Hell on Church Street by Jake Hinkson

13418228Geoffrey Webb pulls into a convenience store and comes out to a gun pressed against him. He’s forced into his car and taken for a ride while the stickup artist decides what to do with his victim. Geoffrey is a mess of a man, clearly given up on taking care of himself, allowing him to take control of the situation by not being able to be manipulated. Firstly, Webb himself, is a smooth talker. Secondly, he’s a man that just doesn’t care what happens. So, Webb soon turns the tables on the man with the gun and then begins his story.

Geoffrey’s life serves as the second act of the novel, but that second act takes up the majority of the book. Webb is able to work his way into an Arkansas church, serving as their youth leader. He quickly becomes obsessed with the teenaged daughter of the church pastor. There’s a plot embezzle money belonging to the church and a crazy hillbilly family. Please, allow me to be clear. “Crazy hillbilly family” is what sold me on getting and reading this book, so I was super excited when they showed up.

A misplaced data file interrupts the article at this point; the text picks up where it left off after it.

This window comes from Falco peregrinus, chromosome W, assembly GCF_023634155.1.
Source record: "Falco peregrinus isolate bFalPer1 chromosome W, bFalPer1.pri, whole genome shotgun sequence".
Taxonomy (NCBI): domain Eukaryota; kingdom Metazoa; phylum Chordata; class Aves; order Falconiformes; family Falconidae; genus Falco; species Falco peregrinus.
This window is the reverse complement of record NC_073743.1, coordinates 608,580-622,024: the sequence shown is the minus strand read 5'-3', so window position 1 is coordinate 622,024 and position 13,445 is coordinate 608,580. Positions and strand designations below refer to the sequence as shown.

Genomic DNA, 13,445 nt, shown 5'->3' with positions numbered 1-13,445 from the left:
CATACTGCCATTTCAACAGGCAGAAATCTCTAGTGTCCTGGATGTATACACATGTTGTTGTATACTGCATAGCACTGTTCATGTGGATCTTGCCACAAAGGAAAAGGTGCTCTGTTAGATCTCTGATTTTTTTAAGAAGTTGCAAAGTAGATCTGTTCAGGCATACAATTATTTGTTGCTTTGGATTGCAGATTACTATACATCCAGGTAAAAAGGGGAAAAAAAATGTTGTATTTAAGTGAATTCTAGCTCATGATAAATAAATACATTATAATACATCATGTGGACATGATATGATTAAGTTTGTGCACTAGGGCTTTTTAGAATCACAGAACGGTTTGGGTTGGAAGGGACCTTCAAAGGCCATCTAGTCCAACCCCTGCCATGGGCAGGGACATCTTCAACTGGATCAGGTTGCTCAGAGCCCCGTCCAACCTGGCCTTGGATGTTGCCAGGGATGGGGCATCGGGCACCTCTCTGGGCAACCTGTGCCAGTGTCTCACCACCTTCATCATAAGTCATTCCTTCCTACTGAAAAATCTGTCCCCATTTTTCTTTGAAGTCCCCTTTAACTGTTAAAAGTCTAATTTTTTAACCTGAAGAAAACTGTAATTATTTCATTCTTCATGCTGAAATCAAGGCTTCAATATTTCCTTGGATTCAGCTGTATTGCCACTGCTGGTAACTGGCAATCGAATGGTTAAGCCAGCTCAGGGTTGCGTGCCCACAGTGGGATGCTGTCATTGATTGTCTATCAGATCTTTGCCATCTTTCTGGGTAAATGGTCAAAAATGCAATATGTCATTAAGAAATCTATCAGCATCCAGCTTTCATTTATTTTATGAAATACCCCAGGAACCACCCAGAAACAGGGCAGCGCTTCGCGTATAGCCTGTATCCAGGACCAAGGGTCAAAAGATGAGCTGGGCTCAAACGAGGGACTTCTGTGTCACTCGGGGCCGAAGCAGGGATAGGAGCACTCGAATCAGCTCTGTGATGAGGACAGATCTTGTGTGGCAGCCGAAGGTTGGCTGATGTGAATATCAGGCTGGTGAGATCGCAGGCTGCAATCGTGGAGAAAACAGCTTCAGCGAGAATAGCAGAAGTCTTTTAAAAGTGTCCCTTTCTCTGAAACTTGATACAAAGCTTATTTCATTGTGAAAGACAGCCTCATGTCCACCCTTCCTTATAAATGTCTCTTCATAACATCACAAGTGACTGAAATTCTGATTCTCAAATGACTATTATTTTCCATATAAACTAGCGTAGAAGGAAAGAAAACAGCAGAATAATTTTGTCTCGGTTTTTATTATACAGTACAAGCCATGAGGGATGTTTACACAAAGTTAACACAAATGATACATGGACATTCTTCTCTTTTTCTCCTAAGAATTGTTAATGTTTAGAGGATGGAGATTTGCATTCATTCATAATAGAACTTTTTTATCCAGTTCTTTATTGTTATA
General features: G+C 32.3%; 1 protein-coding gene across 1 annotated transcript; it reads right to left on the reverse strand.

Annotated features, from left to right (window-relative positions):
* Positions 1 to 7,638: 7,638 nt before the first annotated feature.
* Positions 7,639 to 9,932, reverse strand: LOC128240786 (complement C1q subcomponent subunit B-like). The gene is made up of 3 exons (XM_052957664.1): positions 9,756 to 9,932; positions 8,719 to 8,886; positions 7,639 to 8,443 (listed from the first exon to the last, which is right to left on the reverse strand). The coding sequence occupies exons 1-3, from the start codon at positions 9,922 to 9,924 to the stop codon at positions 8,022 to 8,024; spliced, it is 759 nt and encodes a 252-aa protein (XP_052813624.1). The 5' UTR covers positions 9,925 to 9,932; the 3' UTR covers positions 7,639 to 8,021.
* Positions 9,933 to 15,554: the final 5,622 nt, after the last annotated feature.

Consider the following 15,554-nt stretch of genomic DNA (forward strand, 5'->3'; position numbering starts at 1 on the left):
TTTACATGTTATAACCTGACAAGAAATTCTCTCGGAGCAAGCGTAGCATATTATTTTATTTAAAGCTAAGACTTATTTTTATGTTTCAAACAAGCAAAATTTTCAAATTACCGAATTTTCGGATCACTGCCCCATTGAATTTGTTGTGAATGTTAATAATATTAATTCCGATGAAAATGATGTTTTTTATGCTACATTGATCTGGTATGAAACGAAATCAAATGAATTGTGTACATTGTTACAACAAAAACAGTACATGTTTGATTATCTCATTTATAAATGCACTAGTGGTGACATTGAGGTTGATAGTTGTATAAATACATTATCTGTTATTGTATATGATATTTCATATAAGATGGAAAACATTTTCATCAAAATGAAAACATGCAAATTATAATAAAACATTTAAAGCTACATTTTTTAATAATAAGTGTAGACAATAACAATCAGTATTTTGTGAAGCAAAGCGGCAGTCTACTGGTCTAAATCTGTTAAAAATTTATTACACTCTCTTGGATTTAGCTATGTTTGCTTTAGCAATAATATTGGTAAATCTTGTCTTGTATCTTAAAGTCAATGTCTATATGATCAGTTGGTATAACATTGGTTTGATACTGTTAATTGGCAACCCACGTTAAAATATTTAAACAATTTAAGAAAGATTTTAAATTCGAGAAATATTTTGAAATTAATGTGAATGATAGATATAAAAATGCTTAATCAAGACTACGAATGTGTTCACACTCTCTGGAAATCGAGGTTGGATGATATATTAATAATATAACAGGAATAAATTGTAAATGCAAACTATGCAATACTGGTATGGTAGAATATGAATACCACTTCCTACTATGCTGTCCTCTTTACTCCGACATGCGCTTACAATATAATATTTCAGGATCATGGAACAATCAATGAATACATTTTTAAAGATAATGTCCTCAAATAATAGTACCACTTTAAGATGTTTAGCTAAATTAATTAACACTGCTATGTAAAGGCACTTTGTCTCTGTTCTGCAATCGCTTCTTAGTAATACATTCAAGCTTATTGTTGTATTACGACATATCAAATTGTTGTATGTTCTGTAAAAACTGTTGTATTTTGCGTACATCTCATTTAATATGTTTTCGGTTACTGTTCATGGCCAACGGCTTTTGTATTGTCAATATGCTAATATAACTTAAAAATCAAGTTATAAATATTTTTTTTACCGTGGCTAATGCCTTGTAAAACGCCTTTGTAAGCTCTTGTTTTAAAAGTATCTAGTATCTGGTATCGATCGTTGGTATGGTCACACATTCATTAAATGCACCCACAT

Otherwise, the plot sounds incredibly convoluted. The power of Hinkson’s writing proves that, despite the convoluted plot points sounding even stranger when lumped together, Jake is able to weave together a fairly strong plot that advances at a solid pace. He takes all of those keywords and plot twists and tells a story that is dark and violent. He’s able to make such an absurd sequence of events and explain them through emotion and action such that the advancement of the story isn’t as crazy as one once may have thought.

The problem that Hell on Church Street suffers from is this A-B-A story structure. We start with Webb being the victim of a robbery, launch into Webb’s back story, and then jump back to the present time, with the gun at Webb’s back again. Although such a setup isn’t that uncommon, the first and last parts of the novel are larger than usual. Also, the relationship between the characters in the first and last sections are stronger than those in the middle. It’s a minor detraction, but I spent a good bit of the past tense section of the story wondering when I’d get back to the intense car ride of the opening.

Hell on Church Street is still a strong book. It’s a fast-paced crime story that takes place in rural Arkansas. There’s violence and drugs and crazy people. It’s a quick read that I was able to finish in, pretty much, a single sitting. If you’re looking for a book to clean your palate from a ridiculously huge and daunting literary monster, or have suffered from a reading drought and want to jump back in quickly, Hell on Church Street is probably the fun and gruesome book that you need to pick up.

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